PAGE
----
Every two weeks, OSHA issues a mini-newsletter called Quick Takes about the agency’s activities and other worker health and safety news. The twice monthly electronic publication highlights 8-12 items and nearly always includes at least one report of a major enforcement action. I looked back at the OSHA Quick Takes from early 2010 and read gutsy language from OSHA chief David Michaels, such as:
“It is unfortunate but true that you need a sizable fine to get the attention of employers who don’t respect the lives of their employees.” (Vol 9, Issue 2)
I started to wonder what’s happened in some of these cases in the months after the forceful rhetoric.
Example 1: On January 14, 2010, OSHA announced sanctions against the retail store Home Goods for serious hazards including blocked fire extinguishers and fire exits. OSHA chief David Michaels compared the situation to the 1911 Triangle Shirtwaist fire that killed 146 garment workers. He said
“blocked fire exits can be deadly. It is that simple.”
OSHA proposed a $233,500 fine for no less than nine serious and six repeat violations.
Some individuals and groups took notice and even offense with the Assistant Secretary’s strong language. Mr. Jonathan Snare, who was acting OSHA assistant secretary during the GW Bush administration, has used the OSHA chief’s characterization of the employer’s action (here and here) to try to attract potential clients.
But, OSHA’s action was more than just rhetoric. An administrative law judge upheld all of OSHA’s violations. The penalty against this Home Goods site was reduced to (a still substantial) $124,950 and the case is now closed.
Example 2: In a February issue of Quick Takes, OSHA highlighted its enforcement case against the C.A. Franc construction company following the 40-foot fatal fall of a worker at a jobsite in Washington, Pennsylvania. OSHA chief David Michaels said the employer:
“knowingly and willfully failed to protect his workers from falling to their deaths. We will not tolerate this type of blatant and egregious disregard for the health and safety of workers.”
The agency proposed a $539,000 penalty for 11 willful violations. The company contested OSHA’s findings. The case remains open. The victim was Carl Beck, 29 of Butler, PA.
[Update 12/21/2010: A reader of TPH pointed out that I missed a critical part of OSHA’s enforcement case against this employer. OSHA also referred this case to the Department of Justice. The case was handled by the U.S. Attorney’s Western Pennsylvania Environmental Enforcement Task Force and they successfully prosecuted a criminal conviction against the employer, Christopher Franc. Here’s a DOJ news release about the June 2010 conviction, and a story in the publication In These Times. The lesson to me is to avoid relying too much on the data provided on OSHA’s website about its enforcement cases. The listing for this case indicates it is still open and there’s not a peep about the criminal conviction.]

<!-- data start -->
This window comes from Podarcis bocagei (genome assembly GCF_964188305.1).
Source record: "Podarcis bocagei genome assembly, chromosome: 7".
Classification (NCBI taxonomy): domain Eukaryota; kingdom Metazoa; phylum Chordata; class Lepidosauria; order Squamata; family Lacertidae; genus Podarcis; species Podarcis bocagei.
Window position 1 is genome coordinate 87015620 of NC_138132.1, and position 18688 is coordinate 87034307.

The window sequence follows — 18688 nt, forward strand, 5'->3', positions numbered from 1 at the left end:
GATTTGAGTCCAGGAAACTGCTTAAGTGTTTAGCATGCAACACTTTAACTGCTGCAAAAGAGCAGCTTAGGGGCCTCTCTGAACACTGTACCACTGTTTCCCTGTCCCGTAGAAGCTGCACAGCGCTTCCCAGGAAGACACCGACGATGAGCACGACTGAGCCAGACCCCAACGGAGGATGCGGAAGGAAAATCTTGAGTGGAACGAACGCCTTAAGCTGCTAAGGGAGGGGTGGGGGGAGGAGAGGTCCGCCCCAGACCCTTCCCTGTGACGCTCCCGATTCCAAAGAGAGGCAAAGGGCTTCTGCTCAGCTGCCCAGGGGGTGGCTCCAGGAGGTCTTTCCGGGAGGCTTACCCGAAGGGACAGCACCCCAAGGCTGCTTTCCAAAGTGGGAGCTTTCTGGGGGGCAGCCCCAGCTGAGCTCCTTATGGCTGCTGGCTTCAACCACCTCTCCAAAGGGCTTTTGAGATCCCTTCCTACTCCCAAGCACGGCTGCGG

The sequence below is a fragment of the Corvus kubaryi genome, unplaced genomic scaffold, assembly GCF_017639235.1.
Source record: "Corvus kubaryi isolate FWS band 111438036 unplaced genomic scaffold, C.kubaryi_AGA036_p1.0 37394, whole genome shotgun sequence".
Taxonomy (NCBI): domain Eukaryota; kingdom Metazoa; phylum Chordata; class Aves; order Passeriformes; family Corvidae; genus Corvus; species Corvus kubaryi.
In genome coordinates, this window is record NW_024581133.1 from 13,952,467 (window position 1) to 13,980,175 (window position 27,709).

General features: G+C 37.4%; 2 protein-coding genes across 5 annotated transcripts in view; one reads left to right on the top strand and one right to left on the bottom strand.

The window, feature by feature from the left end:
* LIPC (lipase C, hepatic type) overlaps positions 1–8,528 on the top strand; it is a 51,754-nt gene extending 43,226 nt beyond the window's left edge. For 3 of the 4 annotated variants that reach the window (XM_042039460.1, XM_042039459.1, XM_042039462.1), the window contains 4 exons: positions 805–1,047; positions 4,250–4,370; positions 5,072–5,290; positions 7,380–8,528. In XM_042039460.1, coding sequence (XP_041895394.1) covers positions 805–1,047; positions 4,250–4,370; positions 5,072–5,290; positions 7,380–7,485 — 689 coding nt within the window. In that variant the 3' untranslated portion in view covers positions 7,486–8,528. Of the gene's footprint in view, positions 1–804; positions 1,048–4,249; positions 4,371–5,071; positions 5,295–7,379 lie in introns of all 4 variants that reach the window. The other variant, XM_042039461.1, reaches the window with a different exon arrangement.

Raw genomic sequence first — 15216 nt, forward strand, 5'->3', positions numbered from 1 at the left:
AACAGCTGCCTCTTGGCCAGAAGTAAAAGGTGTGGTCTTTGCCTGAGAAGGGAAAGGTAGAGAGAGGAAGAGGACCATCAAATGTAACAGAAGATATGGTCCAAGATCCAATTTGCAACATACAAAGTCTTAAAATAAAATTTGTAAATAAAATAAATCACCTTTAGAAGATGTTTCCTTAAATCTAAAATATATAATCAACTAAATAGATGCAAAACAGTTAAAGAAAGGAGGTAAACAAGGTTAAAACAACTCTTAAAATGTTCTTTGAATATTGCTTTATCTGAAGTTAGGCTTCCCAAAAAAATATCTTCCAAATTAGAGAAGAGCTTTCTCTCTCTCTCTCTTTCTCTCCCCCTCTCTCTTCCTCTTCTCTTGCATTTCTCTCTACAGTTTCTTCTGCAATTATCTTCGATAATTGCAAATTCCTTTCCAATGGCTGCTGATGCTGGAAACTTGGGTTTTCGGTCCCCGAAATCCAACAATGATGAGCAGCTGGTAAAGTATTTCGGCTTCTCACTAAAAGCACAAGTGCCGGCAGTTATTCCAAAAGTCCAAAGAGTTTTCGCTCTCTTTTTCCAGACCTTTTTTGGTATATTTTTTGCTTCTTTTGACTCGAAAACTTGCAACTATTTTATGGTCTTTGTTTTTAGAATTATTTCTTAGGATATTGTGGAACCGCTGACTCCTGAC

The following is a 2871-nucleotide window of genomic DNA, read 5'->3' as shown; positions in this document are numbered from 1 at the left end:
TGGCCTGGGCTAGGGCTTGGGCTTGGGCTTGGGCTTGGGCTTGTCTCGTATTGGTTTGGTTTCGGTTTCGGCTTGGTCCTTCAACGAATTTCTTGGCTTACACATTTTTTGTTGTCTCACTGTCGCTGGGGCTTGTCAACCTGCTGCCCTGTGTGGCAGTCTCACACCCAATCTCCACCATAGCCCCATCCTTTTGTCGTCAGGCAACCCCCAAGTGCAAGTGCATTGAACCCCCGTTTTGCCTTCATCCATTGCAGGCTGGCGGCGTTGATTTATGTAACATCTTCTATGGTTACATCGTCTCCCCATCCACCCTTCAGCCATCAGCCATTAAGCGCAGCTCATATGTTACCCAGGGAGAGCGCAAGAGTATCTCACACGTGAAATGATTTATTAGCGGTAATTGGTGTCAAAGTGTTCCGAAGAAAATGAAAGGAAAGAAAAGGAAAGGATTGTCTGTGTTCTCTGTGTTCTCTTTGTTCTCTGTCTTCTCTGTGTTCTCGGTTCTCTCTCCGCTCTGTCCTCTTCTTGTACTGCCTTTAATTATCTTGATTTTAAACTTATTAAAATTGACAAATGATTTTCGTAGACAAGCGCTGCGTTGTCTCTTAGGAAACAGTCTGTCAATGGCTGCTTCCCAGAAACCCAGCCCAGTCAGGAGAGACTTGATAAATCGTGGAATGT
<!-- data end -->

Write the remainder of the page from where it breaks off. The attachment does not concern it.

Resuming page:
Example 3: Other cases featured in OSHA Quick Takes don’t offer quotes from the Assistant Secretary, but instead from OSHA managers in field offices responsible for the investigations. In a case against Endres Processing LLC in Kansas City, Missouri, OSHA regional administrator Chuck Adkins said:
“There is no excuse for the lack of attention to accumulation of combustible dusts in any mill or grain elevator, especially given our nation’s history of such horrific combustible dust explosions resulting in a high number of worker fatalities.”
The agency proposed in mid-February a $137,500 penalty for three willful and four serious violations. Endres Processing contested OSHA’s findings and the case is still open.
Example 4: I couldn’t help but also notice an item in the February 15 (Issue 4) of Quick Takes describing the agency’s plan to revise the OSHA 300 log which is used by some employers to record work-related injuries. The agency notes:
“The rule does not change existing requirements for when and under what circumstances employers must record musculoskeletal disorders on their injury and illness logs. It would require employers to place a check mark in a column for all MSDs they have recorded.” (emphasis added)
Assistant Secretary David Michaels noted:
“Restoring the MSD column will improve the ability of workers and employers to identify and prevent work-related musculoskeletal disorders by providing simple and easily accessible information. It will also improve the accuracy and completeness of national work-related injury and illness data.”
Sounds like a simple, straightforward, common sense action, right??
As I’ve written before (here, here, here) the OSHA staff did their part to make this simple change, but the White House’s Office of Information and Regulatory Affairs (OIRA) is holding it hostage. OIRA has been “reviewing” this insignificant OSHA rule for more than five months. OIRA has a long history of interfering in worker safety and environmental health rulemakings, and it appears that nothing has changed in that office under the Obama Administration.
OSHA may have said the revision doesn’t change existing requirements and made the case for why it is necessary, but as long as the Labor Department allows OIRA to exert control over agency expertise and authority, OSHA can’t make this simple change happen.